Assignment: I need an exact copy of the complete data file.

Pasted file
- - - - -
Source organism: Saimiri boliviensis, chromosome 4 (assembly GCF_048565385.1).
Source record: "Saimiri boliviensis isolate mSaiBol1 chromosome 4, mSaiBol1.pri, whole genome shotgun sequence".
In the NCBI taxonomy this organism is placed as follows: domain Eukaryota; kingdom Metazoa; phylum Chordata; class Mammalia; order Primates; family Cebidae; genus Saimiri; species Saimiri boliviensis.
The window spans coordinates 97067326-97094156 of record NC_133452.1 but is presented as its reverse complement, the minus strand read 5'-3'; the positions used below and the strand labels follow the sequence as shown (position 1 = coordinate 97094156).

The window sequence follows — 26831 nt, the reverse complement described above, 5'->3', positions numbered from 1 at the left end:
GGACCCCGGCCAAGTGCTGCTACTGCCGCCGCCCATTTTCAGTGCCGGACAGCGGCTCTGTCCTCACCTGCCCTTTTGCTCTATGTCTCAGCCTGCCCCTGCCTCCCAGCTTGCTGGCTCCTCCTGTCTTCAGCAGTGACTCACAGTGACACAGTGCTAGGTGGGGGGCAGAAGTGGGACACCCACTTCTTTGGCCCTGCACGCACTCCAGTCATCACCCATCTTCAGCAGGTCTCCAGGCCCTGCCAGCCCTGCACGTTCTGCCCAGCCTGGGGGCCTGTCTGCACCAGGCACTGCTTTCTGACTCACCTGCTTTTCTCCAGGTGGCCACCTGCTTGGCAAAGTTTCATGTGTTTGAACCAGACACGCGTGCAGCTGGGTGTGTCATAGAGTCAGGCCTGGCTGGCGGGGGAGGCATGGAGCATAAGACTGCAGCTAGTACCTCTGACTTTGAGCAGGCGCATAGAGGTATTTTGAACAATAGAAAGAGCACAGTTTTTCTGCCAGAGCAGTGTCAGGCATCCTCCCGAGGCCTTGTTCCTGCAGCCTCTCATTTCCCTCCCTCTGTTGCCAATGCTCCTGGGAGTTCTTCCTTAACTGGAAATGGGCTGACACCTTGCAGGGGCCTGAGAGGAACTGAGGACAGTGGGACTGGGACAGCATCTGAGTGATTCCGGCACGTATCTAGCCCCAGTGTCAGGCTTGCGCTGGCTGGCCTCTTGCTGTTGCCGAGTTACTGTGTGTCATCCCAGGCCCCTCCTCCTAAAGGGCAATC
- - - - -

Source organism: Saimiri boliviensis, chromosome 4 (assembly GCF_048565385.1).
Source record: "Saimiri boliviensis isolate mSaiBol1 chromosome 4, mSaiBol1.pri, whole genome shotgun sequence".
In the NCBI taxonomy this organism is placed as follows: domain Eukaryota; kingdom Metazoa; phylum Chordata; class Mammalia; order Primates; family Cebidae; genus Saimiri; species Saimiri boliviensis.
The window spans coordinates 97067326-97094156 of record NC_133452.1 but is presented as its reverse complement, the minus strand read 5'-3'; the positions used below and the strand labels follow the sequence as shown (position 1 = coordinate 97094156).

The window sequence follows — 26831 nt, the reverse complement described above, 5'->3', positions numbered from 1 at the left end:
GGACCCCGGCCAAGTGCTGCTACTGCCGCCGCCCATTTTCAGTGCCGGACAGCGGCTCTGTCCTCACCTGCCCTTTTGCTCTATGTCTCAGCCTGCCCCTGCCTCCCAGCTTGCTGGCTCCTCCTGTCTTCAGCAGTGACTCACAGTGACACAGTGCTAGGTGGGGGGCAGAAGTGGGACACCCACTTCTTTGGCCCTGCACGCACTCCAGTCATCACCCATCTTCAGCAGGTCTCCAGGCCCTGCCAGCCCTGCACGTTCTGCCCAGCCTGGGGGCCTGTCTGCACCAGGCACTGCTTTCTGACTCACCTGCTTTTCTCCAGGTGGCCACCTGCTTGGCAAAGTTTCATGTGTTTGAACCAGACACGCGTGCAGCTGGGTGTGTCATAGAGTCAGGCCTGGCTGGCGGGGGAGGCATGGAGCATAAGACTGCAGCTAGTACCTCTGACTTTGAGCAGGCGCATAGAGGTATTTTGAACAATAGAAAGAGCACAGTTTTTCTGCCAGAGCAGTGTCAGGCATCCTCCCGAGGCCTTGTTCCTGCAGCCTCTCATTTCCCTCCCTCTGTTGCCAATGCTCCTGGGAGTTCTTCCTTAACTGGAAATGGGCTGACACCTTGCAGGGGCCTGAGAGGAACTGAGGACAGTGGGACTGGGACAGCATCTGAGTGATTCCGGCACGTATCTAGCCCCAGTGTCAGGCTTGCGCTGGCTGGCCTCTTGCTGTTGCCGAGTTACTGTGTGTCATCCCAGGCCCCTCCTCCTAAAGGGCAATC